But things really fall off the cliff after that. Once again, if you don’t count the second-year players who are still TBD, they have only gotten significant contributions from seven of the twenty payers taken in rounds five through seven, and only one other, Mike McCarthy pet cat Ben DiNucci, has managed to hang around in any capacity. The fifth round, where they have those four picks this year, has been a real desert. They only made a total of four selections in that round during the five years we can make any real evaluation, and none of them made any real contributions, with only DE Joe Jackson hanging around for more than one year.

Back in 2016 and 2017, the Cowboys traded away their fifth-round picks, which may be the best use for those. Whether using them to move up in the current year or trading them for what should be a fourth-round pick the following one, they can get the team into the fourth round (or possibly higher if packaged) where the odds of finding a usable player go up significantly.

We discussed this idea in greater detail on the latest episode of Ryled Up with special guest Jeff Cavanaugh. Make sure to subscribe to the Blogging The Boys podcast network so you don’t miss any of our episodes! Apple devices can subscribe here and Spotify users can subscribe here.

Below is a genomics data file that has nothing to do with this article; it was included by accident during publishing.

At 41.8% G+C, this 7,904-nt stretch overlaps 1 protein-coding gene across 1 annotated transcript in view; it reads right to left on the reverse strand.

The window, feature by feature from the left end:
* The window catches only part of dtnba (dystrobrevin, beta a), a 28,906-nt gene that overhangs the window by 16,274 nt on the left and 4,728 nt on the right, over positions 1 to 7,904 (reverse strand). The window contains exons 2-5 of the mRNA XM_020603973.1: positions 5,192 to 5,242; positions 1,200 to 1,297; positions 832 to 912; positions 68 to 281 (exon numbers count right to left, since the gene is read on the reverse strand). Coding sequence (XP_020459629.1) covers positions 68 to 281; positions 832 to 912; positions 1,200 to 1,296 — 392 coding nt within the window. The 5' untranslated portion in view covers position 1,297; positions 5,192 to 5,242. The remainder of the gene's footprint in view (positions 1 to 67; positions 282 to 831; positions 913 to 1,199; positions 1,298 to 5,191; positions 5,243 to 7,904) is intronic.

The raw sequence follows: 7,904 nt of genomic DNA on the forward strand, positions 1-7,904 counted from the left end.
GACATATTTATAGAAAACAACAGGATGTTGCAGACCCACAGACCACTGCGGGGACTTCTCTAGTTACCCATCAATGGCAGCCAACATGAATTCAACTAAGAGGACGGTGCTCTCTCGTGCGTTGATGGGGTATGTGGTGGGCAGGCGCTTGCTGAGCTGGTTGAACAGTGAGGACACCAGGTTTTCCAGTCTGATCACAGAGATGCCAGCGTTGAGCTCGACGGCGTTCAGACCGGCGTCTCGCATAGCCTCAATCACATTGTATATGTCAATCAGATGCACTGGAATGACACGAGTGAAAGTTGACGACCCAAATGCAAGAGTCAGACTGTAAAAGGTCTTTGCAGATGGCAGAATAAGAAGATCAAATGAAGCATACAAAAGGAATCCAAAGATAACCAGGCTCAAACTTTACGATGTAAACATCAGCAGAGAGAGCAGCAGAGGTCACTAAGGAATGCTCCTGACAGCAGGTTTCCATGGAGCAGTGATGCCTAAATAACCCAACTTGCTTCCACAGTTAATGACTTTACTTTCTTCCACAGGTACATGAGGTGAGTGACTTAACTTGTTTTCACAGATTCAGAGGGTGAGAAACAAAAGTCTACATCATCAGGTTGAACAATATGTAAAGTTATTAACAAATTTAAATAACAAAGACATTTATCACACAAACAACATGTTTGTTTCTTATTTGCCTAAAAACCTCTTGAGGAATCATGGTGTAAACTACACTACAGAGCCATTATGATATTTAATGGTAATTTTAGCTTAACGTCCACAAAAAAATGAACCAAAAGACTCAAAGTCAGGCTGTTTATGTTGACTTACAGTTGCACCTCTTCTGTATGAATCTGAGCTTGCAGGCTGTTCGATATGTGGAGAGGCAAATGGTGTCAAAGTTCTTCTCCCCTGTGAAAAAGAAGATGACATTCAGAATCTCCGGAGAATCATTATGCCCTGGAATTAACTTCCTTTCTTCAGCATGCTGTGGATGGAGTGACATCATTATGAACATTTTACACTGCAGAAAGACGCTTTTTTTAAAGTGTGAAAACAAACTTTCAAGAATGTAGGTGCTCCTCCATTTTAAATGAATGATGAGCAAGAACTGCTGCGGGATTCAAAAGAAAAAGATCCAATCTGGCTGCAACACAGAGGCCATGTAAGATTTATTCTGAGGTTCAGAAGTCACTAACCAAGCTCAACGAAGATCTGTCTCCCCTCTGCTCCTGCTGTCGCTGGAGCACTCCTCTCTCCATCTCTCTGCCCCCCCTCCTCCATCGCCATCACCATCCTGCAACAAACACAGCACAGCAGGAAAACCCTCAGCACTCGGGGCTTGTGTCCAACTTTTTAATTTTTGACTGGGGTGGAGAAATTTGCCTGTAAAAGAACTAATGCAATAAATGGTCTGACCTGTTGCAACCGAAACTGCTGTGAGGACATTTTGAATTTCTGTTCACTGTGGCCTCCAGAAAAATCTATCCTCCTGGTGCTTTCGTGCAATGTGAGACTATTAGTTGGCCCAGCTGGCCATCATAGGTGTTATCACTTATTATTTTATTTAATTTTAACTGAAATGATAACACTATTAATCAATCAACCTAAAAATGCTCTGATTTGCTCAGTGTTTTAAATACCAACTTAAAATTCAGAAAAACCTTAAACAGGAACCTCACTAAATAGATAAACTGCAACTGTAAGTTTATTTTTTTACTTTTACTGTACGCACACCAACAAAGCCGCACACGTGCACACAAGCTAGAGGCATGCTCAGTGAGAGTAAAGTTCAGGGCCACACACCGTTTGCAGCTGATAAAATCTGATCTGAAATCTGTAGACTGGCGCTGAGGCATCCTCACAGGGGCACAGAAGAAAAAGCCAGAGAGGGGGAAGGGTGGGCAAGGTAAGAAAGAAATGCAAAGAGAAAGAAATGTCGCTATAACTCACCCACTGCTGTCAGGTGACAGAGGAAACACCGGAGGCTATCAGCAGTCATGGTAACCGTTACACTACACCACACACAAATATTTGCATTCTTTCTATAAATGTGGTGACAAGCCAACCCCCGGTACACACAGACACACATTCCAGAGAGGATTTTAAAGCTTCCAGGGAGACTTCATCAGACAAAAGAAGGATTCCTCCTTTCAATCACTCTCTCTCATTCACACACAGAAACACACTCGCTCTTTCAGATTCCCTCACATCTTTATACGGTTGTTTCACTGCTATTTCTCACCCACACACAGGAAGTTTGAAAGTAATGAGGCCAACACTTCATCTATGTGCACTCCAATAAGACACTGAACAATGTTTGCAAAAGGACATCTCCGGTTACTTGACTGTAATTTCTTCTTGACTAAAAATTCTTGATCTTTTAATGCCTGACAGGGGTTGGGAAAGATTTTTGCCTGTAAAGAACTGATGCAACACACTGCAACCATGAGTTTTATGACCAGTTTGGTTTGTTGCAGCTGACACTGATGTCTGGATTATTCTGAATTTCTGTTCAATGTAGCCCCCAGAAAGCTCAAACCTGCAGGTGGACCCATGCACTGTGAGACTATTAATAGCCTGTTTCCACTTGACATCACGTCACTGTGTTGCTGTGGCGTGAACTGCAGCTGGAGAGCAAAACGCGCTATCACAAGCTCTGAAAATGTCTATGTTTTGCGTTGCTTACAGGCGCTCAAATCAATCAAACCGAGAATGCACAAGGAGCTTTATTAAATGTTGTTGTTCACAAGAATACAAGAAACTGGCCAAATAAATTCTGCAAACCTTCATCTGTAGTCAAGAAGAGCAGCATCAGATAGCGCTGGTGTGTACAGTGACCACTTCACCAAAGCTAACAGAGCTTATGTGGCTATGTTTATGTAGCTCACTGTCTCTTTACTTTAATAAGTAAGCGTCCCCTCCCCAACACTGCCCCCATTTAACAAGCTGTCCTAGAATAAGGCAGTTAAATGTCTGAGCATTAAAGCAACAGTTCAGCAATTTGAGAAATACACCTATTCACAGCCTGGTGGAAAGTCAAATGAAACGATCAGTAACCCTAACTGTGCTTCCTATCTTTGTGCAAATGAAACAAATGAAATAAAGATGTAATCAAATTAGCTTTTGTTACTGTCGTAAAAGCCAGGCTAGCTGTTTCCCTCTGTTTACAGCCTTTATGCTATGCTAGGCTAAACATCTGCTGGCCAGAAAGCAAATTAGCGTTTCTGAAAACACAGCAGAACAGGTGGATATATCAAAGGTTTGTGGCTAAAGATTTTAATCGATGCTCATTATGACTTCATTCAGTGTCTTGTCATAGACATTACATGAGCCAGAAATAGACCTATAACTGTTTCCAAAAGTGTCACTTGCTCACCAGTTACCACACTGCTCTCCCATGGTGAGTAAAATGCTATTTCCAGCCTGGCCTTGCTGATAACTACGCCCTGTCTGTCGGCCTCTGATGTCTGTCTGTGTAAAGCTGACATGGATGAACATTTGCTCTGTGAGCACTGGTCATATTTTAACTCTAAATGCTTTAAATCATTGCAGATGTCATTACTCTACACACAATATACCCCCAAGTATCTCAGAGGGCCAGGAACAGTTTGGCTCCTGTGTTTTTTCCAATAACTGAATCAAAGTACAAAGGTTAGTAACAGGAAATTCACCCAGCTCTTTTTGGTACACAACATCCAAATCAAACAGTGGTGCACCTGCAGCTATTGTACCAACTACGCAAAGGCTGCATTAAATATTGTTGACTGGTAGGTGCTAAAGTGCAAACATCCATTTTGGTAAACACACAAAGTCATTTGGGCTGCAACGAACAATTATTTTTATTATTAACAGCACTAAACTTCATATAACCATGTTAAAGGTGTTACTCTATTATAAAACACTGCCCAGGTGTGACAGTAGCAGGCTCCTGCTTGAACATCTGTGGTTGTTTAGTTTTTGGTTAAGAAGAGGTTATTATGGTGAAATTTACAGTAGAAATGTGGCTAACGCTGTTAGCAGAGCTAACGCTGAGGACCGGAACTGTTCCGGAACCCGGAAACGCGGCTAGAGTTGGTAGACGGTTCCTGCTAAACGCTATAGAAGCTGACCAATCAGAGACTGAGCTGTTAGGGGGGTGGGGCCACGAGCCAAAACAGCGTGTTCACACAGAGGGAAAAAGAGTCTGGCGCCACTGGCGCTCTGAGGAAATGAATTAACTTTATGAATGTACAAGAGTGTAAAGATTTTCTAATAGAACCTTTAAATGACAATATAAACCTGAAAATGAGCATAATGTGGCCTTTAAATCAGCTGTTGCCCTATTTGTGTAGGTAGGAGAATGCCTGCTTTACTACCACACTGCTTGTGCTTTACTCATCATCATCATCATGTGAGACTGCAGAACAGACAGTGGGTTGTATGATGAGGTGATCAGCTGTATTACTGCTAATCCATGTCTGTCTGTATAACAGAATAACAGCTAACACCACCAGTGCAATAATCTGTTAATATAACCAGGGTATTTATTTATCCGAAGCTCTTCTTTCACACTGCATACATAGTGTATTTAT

There is even an argument to be made that they can trade back from the fifth, because the Cowboys actually have a much better hit rate in both the sixth and seventh rounds. The Cowboys have hit on Donovan Wilson, Cedrick Wilson, Noah Brown, Anthony Brown, and Kavon Frazier. Anthony Brown eventually became a starter, and all the others were useful depth players for several seasons in Dallas. Noah Brown may be contending for the WR3 job this season, especially while the team is waiting for Michael Gallup to come back from his injury.

All this means that the team is going to be hard pressed to do much to help things after the fourth round this year. They have a chance to find another hidden gem in the sixth, but even there the chances are not that great. Those four selections in the fifth could be better used to move up some. That would likely reduce the overall number of late-round chances, however. It is possible that they use all four of them as they now stand in an attempt to at least get one player who will work out.